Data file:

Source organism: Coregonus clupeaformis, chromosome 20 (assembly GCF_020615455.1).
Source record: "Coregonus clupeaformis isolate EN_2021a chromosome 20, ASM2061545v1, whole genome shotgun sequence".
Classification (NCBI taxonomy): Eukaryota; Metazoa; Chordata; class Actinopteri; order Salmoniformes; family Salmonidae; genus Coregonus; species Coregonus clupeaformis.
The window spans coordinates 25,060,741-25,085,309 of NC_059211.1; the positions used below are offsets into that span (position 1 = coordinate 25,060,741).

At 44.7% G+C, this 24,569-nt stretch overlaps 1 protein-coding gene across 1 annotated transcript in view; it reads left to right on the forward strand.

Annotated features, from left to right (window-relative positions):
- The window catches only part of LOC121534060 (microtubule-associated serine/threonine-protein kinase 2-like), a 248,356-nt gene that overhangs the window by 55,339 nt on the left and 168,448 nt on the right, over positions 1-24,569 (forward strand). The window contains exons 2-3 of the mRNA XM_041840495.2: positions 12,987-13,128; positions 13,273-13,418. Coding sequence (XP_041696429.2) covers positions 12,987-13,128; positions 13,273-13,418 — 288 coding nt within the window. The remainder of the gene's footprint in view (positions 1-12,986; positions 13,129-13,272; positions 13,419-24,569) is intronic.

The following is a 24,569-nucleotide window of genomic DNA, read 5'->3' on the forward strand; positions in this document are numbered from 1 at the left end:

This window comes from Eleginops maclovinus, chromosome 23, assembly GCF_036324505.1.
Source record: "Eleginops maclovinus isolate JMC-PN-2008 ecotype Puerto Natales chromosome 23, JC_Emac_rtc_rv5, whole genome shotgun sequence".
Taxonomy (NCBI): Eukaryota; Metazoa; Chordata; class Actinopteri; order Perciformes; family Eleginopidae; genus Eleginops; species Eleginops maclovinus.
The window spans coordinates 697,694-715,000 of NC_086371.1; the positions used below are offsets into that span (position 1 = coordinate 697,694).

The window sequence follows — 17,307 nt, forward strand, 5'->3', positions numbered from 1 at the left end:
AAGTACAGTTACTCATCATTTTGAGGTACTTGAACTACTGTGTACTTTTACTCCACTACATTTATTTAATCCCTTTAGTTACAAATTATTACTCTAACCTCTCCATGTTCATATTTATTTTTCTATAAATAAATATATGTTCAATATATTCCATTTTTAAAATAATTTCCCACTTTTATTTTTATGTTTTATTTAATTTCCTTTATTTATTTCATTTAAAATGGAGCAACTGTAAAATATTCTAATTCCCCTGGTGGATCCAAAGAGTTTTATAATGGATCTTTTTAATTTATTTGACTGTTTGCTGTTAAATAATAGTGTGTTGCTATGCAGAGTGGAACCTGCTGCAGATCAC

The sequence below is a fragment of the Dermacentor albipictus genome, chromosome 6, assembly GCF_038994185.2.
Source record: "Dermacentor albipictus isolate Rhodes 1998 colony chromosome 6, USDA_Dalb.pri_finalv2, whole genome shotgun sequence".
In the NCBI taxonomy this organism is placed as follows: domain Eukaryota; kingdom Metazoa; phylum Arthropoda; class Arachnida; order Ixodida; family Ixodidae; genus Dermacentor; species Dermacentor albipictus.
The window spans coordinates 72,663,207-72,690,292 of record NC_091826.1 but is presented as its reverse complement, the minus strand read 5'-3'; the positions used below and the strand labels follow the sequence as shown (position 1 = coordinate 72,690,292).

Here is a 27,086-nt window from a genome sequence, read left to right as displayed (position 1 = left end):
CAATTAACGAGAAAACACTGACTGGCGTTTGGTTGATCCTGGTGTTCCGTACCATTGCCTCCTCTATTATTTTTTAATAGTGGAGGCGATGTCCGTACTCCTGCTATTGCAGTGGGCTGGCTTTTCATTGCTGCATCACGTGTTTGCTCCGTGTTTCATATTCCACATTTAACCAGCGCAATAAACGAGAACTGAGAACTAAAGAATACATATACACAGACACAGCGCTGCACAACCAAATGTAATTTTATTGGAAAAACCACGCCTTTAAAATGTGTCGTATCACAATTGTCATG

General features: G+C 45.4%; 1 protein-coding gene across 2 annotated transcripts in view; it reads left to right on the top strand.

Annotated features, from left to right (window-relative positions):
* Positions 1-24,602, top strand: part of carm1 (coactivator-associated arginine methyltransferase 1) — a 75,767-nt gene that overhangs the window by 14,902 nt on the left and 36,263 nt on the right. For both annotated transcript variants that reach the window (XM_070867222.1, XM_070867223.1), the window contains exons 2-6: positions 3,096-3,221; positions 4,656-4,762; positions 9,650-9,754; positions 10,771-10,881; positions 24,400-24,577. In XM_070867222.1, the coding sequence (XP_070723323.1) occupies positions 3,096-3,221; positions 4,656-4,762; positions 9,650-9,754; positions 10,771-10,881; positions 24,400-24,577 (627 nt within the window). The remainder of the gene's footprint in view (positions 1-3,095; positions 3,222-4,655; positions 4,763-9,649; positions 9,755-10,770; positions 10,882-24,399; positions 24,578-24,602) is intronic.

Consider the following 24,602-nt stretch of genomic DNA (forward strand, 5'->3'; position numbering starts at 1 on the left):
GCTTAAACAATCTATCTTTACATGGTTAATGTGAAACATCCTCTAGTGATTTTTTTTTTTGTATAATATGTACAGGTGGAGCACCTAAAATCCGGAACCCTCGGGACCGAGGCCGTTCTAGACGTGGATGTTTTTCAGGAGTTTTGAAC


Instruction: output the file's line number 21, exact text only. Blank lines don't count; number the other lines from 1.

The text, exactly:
General features: G+C 45.4%; 1 protein-coding gene across 2 annotated transcripts in view; it reads left to right on the top strand.